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Vision Problems Can Go Unseen

If your child performs poorly in school or avoids reading at home, a vision problem could be to blame. Children who have difficulty in the classroom sometimes have undetected vision problems that affect their ability to learn. Kids often do not realize they have a vision problem, because they assume the way they see things is normal.

If caught early, some kids’ vision problems can be reversed or corrected to put them back on the path to effective learning.

Screenings: No Guarantee

“A child can see very well and still have vision problems that can affect his learning. You can not simply rely on the pediatric or school screening test,” says Dr. Robin Sapossnek, an optometrist in Huntingdon Valley, PA.

“Many issues with children’s eyes are not obvious to the child, parent or teacher, and are not picked up on the typical vision screening given by the school nurse or the family doctor,” adds Dr. Robert Spivack, an optometrist at Sterling Optical in Turnersville, NJ. “All children should have their eyes examined by an eye care professional before they enter kindergarten or 1st grade.”

Signs of Problems

Additional Symptoms
Of Eye Problems

Other signs of eye problems, according to KidsHealth.org, can include:

  • Frequent eye rubbing
  • Extreme light sensitivity
  • Poor focus
  • Poor tracking (following an object)
  • Abnormal eye alignment or movement
  • Chronic eye redness or tearing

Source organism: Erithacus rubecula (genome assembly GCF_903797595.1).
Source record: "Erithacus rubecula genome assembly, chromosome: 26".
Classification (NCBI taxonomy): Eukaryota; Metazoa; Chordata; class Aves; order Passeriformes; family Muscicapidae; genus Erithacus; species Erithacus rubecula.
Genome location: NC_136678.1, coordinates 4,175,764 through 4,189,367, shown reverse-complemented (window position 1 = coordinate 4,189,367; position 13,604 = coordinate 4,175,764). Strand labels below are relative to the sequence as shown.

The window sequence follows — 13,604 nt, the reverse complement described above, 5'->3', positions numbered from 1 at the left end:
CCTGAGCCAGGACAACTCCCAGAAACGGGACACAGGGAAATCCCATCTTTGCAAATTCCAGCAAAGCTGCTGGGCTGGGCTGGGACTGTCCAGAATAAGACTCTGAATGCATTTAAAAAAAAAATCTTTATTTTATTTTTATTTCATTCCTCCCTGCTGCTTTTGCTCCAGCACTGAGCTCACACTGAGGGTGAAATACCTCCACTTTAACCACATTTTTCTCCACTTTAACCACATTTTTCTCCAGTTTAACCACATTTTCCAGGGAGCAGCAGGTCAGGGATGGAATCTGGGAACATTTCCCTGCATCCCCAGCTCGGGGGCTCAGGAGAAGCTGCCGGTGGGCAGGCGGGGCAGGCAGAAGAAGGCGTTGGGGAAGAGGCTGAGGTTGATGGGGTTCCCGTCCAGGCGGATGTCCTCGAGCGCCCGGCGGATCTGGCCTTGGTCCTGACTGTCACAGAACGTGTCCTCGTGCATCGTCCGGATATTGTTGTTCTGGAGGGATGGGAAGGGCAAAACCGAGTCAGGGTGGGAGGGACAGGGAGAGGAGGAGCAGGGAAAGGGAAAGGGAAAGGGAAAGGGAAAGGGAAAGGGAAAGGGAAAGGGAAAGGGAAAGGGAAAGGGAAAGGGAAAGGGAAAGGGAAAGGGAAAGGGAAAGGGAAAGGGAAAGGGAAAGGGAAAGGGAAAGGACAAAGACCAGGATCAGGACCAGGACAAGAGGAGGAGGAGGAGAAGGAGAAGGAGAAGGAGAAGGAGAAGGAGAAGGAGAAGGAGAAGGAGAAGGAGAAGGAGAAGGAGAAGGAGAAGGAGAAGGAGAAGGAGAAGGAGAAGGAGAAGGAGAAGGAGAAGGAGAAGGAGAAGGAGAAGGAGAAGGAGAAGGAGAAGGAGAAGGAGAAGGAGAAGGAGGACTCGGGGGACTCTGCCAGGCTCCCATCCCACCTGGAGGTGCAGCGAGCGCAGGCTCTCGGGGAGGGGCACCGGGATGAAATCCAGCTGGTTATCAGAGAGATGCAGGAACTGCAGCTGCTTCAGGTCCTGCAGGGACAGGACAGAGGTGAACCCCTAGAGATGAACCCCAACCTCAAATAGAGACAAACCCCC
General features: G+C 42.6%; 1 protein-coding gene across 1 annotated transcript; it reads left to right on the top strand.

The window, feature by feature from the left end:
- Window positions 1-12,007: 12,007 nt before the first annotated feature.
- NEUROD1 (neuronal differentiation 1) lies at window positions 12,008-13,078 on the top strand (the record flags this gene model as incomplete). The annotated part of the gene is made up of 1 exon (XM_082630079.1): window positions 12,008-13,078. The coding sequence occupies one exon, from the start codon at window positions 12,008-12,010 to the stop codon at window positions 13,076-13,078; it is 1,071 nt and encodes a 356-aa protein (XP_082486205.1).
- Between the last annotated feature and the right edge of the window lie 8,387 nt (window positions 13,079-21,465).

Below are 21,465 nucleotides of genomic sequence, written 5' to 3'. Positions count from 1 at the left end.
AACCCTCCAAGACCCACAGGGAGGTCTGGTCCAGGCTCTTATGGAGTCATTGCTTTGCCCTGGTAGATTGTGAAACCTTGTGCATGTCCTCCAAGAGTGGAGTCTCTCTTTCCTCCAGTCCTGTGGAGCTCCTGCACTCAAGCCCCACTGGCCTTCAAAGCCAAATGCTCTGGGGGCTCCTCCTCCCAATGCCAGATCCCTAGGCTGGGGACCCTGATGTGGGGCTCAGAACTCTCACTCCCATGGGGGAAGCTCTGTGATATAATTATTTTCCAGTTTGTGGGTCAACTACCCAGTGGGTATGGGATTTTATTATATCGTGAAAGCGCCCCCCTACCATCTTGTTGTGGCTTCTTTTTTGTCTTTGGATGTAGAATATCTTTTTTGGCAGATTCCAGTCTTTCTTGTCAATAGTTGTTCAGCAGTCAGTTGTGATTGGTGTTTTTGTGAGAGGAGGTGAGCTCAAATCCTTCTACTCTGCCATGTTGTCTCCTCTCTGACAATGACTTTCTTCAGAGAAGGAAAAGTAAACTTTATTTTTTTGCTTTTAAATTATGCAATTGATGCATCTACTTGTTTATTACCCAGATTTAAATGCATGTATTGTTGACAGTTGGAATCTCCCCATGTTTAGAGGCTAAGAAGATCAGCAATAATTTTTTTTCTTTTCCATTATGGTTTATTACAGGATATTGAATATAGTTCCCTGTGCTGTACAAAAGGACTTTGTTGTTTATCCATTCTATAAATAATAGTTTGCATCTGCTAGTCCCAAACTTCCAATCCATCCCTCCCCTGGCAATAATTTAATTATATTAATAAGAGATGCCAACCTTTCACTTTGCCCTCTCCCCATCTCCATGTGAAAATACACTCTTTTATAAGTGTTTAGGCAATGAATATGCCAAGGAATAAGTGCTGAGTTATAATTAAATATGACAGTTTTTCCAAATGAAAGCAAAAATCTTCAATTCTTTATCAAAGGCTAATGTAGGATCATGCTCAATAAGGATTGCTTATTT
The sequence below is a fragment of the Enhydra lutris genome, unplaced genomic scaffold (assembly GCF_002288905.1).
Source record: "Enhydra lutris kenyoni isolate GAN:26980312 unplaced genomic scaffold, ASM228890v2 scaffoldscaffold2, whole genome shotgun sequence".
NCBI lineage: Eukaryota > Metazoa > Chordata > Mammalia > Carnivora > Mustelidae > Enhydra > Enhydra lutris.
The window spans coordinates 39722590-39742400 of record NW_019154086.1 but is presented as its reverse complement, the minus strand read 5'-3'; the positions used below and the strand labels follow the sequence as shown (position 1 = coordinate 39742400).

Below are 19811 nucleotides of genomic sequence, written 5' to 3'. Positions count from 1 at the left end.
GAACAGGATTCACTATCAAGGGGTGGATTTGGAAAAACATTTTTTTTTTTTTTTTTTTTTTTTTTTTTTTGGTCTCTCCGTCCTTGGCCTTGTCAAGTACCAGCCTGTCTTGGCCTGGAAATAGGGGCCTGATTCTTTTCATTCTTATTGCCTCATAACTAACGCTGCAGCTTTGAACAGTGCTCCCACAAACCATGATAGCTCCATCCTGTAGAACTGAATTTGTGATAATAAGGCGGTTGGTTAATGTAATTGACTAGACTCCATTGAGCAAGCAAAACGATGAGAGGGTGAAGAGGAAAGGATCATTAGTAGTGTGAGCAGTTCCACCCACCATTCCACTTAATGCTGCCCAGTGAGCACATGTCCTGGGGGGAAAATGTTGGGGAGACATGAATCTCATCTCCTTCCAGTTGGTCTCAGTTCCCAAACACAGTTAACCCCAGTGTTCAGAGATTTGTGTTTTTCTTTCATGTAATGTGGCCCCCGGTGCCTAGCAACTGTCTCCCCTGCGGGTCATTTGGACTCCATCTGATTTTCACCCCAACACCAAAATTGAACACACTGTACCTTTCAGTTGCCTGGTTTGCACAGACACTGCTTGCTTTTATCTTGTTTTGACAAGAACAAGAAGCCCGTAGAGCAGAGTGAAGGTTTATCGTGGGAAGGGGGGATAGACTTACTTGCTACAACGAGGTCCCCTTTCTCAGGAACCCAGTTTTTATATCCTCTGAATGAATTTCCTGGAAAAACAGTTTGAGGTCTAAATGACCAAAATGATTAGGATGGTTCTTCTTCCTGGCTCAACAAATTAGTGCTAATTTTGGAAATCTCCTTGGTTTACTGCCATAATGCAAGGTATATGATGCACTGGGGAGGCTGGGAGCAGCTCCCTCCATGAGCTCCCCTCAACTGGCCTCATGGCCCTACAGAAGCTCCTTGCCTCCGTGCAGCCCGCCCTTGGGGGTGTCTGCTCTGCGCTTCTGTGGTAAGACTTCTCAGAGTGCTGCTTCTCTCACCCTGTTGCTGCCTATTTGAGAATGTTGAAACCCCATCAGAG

• A white pupil instead of black
  • Inability to see objects at a distance
  • Squinting
  • Sitting too close to the TV

“Observe your child often. Children will assume stances to enable them to see well. If they have a problem with crossing their eyes, they will take unusual head positions in certain situations. Note the way a child positions her body with an object and if there is any family history of vision problems,” says Dr. Joanne Fisher, an ophthalmologist at Valley Eye Professionals in Huntingdon Valley, PA.

 “Children with vision problems may be uninterested in reading or may lag behind their peers in reading skills. They tend to bring the reading materialsextremely close to their eyes and may complain of not seeing the board clearly from the back rows. They may frequently trip or bump into various objects,” says Dr. Neelakshi Bhagat, associate professor of ophthalmology at New Jersey Medical School.

For mom Danora Pollard, the aha moment  came during family play. “We were playing ‘I spy’ and I noticed that my (then) 7-year-old was having a hard time spying certain things,” she recalls.“He had never complained. EVER. I took him to the eye doc and he was prescribed glasses. I'll never forget the way his face lit up when he put them on for the first time and realized how much more clearly he could see!”

Gabrielle Holak is a MetroKids intern and journalism student at Temple University.

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